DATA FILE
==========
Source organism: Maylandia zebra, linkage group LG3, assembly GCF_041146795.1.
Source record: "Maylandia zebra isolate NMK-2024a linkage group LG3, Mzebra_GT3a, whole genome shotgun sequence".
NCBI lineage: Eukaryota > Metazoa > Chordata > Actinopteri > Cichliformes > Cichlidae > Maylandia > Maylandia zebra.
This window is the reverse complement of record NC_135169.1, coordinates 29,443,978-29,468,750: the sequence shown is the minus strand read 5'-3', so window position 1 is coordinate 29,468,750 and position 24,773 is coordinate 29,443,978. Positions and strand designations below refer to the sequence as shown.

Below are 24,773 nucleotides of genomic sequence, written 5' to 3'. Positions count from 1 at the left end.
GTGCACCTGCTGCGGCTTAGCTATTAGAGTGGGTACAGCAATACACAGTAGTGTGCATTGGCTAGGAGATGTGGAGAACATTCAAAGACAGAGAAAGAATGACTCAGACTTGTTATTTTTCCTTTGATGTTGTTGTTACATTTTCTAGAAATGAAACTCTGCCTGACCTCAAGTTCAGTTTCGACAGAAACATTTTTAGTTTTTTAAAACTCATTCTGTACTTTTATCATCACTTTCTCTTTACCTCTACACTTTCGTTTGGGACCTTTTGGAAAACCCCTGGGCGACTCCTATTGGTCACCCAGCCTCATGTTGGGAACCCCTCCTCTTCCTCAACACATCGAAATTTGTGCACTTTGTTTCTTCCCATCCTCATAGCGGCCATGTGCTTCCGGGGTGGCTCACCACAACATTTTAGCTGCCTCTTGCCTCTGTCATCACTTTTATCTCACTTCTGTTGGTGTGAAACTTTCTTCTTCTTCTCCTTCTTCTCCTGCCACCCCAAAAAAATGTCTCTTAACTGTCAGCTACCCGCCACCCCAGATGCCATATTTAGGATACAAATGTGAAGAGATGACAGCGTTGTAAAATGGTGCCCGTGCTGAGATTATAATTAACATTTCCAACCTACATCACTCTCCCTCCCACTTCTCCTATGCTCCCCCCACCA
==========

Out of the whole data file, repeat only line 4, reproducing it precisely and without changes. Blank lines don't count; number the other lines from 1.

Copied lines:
This window is the reverse complement of record NC_135169.1, coordinates 29,443,978-29,468,750: the sequence shown is the minus strand read 5'-3', so window position 1 is coordinate 29,468,750 and position 24,773 is coordinate 29,443,978. Positions and strand designations below refer to the sequence as shown.